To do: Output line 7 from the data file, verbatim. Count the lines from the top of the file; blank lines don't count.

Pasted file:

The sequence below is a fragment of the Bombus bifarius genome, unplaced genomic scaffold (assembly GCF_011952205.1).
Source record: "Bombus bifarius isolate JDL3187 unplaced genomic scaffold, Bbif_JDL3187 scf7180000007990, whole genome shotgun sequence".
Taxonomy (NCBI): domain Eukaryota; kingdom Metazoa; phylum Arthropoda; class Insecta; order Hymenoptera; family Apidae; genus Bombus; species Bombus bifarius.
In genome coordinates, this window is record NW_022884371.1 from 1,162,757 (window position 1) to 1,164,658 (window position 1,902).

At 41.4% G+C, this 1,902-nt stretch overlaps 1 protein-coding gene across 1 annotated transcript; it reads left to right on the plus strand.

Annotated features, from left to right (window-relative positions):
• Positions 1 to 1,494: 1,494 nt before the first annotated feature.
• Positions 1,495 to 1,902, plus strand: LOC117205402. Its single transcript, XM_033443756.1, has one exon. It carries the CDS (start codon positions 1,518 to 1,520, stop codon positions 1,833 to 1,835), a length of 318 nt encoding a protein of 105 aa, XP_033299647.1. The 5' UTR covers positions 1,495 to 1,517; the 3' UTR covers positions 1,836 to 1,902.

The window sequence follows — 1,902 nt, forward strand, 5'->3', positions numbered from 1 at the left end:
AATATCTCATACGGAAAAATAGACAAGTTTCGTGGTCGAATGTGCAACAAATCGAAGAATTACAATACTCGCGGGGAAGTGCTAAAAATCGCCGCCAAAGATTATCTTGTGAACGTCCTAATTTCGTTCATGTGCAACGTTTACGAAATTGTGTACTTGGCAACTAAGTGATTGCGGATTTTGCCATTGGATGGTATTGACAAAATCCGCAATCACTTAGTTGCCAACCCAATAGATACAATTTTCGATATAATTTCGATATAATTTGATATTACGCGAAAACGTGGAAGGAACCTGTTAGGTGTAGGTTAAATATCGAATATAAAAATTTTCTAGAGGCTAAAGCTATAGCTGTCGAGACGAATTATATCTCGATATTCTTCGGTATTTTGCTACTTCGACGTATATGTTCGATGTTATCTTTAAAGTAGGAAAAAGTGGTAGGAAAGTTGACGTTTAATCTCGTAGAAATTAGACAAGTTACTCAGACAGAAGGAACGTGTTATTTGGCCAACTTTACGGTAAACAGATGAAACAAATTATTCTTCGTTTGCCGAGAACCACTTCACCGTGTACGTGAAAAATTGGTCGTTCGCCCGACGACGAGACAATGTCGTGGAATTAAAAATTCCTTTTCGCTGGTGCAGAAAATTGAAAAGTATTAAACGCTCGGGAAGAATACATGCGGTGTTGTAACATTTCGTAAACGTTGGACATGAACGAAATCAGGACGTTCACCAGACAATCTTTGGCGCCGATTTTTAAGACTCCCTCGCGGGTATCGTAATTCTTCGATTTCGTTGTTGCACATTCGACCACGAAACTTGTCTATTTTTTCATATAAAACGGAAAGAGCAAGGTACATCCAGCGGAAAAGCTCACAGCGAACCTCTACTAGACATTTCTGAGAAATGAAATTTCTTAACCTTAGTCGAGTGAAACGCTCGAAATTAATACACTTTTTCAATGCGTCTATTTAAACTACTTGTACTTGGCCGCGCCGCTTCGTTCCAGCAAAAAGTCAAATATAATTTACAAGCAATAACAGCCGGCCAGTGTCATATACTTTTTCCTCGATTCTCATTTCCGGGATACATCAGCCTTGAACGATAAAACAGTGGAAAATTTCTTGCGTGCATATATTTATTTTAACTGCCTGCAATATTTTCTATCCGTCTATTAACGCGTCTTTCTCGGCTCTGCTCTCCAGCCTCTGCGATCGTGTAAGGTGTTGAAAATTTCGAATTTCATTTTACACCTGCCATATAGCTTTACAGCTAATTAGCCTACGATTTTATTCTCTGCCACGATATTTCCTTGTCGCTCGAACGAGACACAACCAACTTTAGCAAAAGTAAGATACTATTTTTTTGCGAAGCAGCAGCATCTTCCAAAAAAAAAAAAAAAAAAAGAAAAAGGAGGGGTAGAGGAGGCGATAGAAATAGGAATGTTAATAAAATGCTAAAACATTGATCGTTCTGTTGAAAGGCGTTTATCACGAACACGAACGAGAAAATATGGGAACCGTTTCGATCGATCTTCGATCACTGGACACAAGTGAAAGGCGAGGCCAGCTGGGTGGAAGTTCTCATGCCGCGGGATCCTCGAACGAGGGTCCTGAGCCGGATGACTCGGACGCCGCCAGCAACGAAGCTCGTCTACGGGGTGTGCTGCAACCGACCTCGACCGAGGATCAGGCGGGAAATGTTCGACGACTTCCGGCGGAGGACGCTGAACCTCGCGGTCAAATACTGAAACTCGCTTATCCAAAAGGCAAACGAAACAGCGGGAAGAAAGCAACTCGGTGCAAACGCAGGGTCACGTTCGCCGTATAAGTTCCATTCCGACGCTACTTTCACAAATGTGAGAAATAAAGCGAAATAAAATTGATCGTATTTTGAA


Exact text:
• Positions 1 to 1,494: 1,494 nt before the first annotated feature.